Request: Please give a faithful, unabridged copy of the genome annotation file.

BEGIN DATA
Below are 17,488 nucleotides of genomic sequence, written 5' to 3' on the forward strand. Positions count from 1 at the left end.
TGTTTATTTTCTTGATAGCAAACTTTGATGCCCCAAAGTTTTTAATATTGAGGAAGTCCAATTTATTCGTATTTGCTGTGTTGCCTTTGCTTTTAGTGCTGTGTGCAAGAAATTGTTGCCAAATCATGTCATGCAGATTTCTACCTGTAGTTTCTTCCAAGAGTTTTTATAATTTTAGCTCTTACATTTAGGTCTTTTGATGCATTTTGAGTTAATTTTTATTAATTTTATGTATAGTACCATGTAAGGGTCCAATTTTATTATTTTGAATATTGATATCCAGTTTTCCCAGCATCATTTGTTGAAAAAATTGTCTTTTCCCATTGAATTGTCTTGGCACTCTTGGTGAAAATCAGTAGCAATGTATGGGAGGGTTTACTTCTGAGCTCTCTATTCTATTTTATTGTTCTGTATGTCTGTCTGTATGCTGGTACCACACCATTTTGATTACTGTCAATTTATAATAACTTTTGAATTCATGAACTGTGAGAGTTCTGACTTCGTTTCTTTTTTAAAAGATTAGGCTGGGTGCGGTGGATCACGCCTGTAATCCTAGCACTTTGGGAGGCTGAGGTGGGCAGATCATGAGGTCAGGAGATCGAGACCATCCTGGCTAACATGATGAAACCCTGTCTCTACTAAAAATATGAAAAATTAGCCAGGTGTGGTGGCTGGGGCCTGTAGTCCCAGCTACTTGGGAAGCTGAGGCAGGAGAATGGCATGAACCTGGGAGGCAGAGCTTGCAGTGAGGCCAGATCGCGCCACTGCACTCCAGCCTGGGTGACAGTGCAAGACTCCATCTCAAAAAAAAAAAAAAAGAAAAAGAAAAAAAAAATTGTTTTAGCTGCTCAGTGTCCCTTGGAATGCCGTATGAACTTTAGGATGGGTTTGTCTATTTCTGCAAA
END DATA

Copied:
Below are 17,488 nucleotides of genomic sequence, written 5' to 3' on the forward strand. Positions count from 1 at the left end.
TGTTTATTTTCTTGATAGCAAACTTTGATGCCCCAAAGTTTTTAATATTGAGGAAGTCCAATTTATTCGTATTTGCTGTGTTGCCTTTGCTTTTAGTGCTGTGTGCAAGAAATTGTTGCCAAATCATGTCATGCAGATTTCTACCTGTAGTTTCTTCCAAGAGTTTTTATAATTTTAGCTCTTACATTTAGGTCTTTTGATGCATTTTGAGTTAATTTTTATTAATTTTATGTATAGTACCATGTAAGGGTCCAATTTTATTATTTTGAATATTGATATCCAGTTTTCCCAGCATCATTTGTTGAAAAAATTGTCTTTTCCCATTGAATTGTCTTGGCACTCTTGGTGAAAATCAGTAGCAATGTATGGGAGGGTTTACTTCTGAGCTCTCTATTCTATTTTATTGTTCTGTATGTCTGTCTGTATGCTGGTACCACACCATTTTGATTACTGTCAATTTATAATAACTTTTGAATTCATGAACTGTGAGAGTTCTGACTTCGTTTCTTTTTTAAAAGATTAGGCTGGGTGCGGTGGATCACGCCTGTAATCCTAGCACTTTGGGAGGCTGAGGTGGGCAGATCATGAGGTCAGGAGATCGAGACCATCCTGGCTAACATGATGAAACCCTGTCTCTACTAAAAATATGAAAAATTAGCCAGGTGTGGTGGCTGGGGCCTGTAGTCCCAGCTACTTGGGAAGCTGAGGCAGGAGAATGGCATGAACCTGGGAGGCAGAGCTTGCAGTGAGGCCAGATCGCGCCACTGCACTCCAGCCTGGGTGACAGTGCAAGACTCCATCTCAAAAAAAAAAAAAAAGAAAAAGAAAAAAAAAATTGTTTTAGCTGCTCAGTGTCCCTTGGAATGCCGTATGAACTTTAGGATGGGTTTGTCTATTTCTGCAAA